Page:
The third chapter of the Guardians of the Galaxy movie franchise isn’t arriving in theaters until May 2023, but fans can return to the Guardians universe this week with the long-awaited video game Marvel’s Guardians of the Galaxy, which was released this week on PC, Nintendo Switch (Cloud Version), PlayStation 4, PlayStation 5, Xbox One, Xbox Series X/S, and GeForce Now.
Unlike the first two movies, which featured soundtracks packed with Seventies rock classics like David Bowie’s “Moonage Daydream,” and Electric Light Orchestra’s “Mr. Blue Sky,” the game contains nothing but Eighties hits. There are New Wave tunes (Soft Cell’s “Tainted Love,” Gary Numan’s “Cars), hair-metal classics (Mötley Crüe’s “Kickstart My Heart,” Twisted Sister’s “We’re Not Gonna Take It”), hard-rock songs (Iron Maiden’s “Where Eagles Dare,” Kiss’ “I Love it Loud”), and numerous other MTV-era gems (Culture Club’s “I’ll Tumble 4 Ya,” Wham!’s “Wake Me Up Before You Go Go,” New Kids on the Block’s “Hanging Tough”).
The game centers around Peter Quill, who we first meet as a rock-obsessed teenager on his family farm in Colorado. On his bed is a Rolling Stone with Star-Lord on the cover. They may be a fictional band, but the creators of the game went to remarkable lengths to make them seem real, even bringing on longtime Rolling Stone contributor Gavin Edwards to review their album and conduct an “interview” with them. Players can leaf through the issue and read both articles.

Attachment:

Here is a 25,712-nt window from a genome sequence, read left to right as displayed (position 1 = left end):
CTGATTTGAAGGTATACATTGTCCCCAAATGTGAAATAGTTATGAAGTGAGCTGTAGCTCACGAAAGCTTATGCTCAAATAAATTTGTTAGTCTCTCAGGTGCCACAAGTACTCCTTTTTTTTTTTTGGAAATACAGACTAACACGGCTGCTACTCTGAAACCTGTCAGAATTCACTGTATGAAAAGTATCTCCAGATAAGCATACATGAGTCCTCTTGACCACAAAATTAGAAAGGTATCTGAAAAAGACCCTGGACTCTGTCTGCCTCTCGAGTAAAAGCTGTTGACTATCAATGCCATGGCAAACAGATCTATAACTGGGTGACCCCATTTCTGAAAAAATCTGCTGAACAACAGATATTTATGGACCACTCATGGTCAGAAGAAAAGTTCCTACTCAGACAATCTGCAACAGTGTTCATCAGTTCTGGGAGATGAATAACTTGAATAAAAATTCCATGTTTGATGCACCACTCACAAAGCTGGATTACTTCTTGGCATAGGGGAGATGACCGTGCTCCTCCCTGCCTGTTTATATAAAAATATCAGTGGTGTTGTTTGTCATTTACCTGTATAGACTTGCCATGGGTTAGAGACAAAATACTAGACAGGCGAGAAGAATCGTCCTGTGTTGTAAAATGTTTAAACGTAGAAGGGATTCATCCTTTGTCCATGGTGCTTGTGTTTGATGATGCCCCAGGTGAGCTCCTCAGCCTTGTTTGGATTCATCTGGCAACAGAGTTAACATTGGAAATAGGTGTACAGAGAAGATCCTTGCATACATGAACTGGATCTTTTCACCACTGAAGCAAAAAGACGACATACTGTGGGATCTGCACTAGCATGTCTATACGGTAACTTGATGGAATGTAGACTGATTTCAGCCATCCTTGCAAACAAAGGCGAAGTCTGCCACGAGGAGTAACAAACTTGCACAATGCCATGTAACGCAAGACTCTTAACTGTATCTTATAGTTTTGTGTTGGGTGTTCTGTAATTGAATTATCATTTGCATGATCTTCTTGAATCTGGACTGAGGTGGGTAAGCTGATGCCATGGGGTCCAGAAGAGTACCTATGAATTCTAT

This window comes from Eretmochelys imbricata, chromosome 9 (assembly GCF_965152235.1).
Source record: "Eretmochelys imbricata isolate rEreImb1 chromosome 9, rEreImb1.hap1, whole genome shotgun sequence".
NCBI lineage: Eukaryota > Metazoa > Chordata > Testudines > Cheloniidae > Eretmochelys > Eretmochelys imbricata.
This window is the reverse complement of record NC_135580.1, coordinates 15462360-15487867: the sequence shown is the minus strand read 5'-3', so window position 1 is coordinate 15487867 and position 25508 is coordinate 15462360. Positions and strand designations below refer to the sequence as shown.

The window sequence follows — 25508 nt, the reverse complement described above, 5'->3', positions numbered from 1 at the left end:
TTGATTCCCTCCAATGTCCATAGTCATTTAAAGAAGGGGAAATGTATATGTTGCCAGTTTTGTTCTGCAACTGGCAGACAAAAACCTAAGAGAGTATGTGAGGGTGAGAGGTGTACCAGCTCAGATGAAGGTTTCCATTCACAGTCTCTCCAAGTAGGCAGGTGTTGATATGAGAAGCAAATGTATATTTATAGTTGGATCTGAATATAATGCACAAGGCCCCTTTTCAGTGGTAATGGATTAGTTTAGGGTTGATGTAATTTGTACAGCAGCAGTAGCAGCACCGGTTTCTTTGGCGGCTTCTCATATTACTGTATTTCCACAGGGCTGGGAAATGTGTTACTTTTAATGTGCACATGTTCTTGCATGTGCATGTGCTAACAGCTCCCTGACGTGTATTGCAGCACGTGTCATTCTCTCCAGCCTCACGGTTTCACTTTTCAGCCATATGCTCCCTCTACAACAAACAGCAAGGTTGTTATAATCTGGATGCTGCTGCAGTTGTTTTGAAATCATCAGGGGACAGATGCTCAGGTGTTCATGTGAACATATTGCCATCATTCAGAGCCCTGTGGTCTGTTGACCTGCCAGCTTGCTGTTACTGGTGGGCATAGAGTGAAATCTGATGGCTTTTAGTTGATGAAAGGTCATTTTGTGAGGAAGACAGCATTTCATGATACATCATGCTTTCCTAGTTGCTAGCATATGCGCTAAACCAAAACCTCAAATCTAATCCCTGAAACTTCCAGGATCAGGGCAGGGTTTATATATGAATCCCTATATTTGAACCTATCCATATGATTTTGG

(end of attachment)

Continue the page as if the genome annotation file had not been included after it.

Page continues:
“If you’re looking to fulfill your recommended daily allowance of guitar-crunching, fist-pumping rock ’n’ roll, this promising debut album from the Canadian-American quartet Star-Lord has you covered,” Edwards writes. “Ten songs with low nutritional value but plenty of sugar rush. Star-Lord don’t reinvent the hard-rock genre, but with soaring anthems like ‘Watch Me Shine,’ they don’t need to. What sets them apart from peers? They live in outer space.”
The bedroom scene eventually leads to Quill going into outer space and teaming up with the Guardians of the Galaxy, where he changes his name to Star-Lord, in honor of the band. He brings his Walkman along for the adventure and hits from his youth become the soundtrack to the game.
“When we started looking at the licensed tracks, there’s so much music to choose from,” senior audio director Steve Szczepkowski says in a promotional video. “Fun was the main factor. It was to bring a smile to your face when you hear it. … We obviously have some rock stuff, but we have a lot of New Wave pop stuff that was huge in the Eighties. … If you are a child of the Eighties or you do have some knowledge of that music in that era, you’re going to love it.” And if you just want to spend the next few months battling aliens in the Guardians-verse and don’t care much about Eighties music, you’re also going to love this one.